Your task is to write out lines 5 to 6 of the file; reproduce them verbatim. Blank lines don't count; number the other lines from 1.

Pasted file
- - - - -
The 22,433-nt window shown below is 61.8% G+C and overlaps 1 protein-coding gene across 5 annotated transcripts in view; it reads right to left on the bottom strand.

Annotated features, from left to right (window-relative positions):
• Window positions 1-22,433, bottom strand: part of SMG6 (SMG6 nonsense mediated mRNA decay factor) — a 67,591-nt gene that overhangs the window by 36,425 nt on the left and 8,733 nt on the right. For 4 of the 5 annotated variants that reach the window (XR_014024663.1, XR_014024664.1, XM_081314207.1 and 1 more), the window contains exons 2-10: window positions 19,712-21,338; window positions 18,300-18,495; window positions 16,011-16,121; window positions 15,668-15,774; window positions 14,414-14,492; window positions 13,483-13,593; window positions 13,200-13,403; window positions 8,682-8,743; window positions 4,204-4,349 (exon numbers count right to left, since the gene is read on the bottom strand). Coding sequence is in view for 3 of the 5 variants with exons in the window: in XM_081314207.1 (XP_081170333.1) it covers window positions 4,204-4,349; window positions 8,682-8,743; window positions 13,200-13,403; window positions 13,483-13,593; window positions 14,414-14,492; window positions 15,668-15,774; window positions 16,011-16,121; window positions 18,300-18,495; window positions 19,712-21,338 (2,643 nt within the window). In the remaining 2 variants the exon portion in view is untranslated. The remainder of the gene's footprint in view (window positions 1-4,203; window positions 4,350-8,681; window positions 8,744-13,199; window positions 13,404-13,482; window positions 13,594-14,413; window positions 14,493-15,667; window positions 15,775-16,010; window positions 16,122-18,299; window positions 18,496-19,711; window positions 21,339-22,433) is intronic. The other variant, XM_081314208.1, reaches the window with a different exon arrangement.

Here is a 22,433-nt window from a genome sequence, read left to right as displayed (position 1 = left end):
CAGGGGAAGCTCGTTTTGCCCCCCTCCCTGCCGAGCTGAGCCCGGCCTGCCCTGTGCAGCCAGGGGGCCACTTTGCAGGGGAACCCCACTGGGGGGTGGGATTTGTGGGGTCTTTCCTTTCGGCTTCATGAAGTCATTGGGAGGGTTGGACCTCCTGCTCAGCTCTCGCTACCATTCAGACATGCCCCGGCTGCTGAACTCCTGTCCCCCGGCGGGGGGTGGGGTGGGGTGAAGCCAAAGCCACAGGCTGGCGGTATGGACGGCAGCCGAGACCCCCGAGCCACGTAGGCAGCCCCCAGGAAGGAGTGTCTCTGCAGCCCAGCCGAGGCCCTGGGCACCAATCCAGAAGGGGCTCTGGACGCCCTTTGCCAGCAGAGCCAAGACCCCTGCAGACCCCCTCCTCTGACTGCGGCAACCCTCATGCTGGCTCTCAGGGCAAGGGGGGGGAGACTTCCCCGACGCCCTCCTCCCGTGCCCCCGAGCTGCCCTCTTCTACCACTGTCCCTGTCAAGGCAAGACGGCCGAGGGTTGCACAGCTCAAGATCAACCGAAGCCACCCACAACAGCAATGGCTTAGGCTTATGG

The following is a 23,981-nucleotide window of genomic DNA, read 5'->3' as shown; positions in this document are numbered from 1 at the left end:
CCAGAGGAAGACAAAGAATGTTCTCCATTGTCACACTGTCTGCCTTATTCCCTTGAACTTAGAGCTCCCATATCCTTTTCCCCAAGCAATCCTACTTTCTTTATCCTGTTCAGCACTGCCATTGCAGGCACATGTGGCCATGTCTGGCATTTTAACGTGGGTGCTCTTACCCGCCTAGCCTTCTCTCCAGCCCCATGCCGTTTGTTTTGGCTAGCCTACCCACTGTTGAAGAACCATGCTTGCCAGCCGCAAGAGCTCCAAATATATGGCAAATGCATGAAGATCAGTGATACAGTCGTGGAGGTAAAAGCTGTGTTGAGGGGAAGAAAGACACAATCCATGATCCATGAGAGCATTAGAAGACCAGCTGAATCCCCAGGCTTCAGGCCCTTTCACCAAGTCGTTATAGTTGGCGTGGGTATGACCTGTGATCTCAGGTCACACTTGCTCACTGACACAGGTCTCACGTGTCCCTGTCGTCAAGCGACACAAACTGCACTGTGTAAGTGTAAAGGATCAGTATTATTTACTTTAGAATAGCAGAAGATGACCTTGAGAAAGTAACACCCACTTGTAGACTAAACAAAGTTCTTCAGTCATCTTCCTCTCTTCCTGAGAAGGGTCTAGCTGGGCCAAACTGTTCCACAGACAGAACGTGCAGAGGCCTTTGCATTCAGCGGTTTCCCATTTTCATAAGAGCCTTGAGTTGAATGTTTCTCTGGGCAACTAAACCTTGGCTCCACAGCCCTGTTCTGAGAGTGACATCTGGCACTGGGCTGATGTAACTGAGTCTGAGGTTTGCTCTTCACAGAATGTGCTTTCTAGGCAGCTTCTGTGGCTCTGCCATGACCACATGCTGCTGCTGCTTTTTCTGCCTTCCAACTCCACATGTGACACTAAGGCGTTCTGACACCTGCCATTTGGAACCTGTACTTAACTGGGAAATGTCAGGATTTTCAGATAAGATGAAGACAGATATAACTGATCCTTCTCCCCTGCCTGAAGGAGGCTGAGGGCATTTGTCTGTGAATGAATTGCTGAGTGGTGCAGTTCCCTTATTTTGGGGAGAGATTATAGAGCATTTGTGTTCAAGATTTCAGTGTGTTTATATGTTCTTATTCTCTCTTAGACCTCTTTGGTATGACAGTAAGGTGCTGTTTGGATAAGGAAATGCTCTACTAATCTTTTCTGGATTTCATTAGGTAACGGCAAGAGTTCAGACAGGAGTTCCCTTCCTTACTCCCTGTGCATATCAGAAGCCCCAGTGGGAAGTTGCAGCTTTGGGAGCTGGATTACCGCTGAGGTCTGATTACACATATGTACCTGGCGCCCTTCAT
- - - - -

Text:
CAGGGGAAGCTCGTTTTGCCCCCCTCCCTGCCGAGCTGAGCCCGGCCTGCCCTGTGCAGCCAGGGGGCCACTTTGCAGGGGAACCCCACTGGGGGGTGGGATTTGTGGGGTCTTTCCTTTCGGCTTCATGAAGTCATTGGGAGGGTTGGACCTCCTGCTCAGCTCTCGCTACCATTCAGACATGCCCCGGCTGCTGAACTCCTGTCCCCCGGCGGGGGGTGGGGTGGGGTGAAGCCAAAGCCACAGGCTGGCGGTATGGACGGCAGCCGAGACCCCCGAGCCACGTAGGCAGCCCCCAGGAAGGAGTGTCTCTGCAGCCCAGCCGAGGCCCTGGGCACCAATCCAGAAGGGGCTCTGGACGCCCTTTGCCAGCAGAGCCAAGACCCCTGCAGACCCCCTCCTCTGACTGCGGCAACCCTCATGCTGGCTCTCAGGGCAAGGGGGGGGAGACTTCCCCGACGCCCTCCTCCCGTGCCCCCGAGCTGCCCTCTTCTACCACTGTCCCTGTCAAGGCAAGACGGCCGAGGGTTGCACAGCTCAAGATCAACCGAAGCCACCCACAACAGCAATGGCTTAGGCTTATGG

The following is a 23,981-nucleotide window of genomic DNA, read 5'->3' as shown; positions in this document are numbered from 1 at the left end: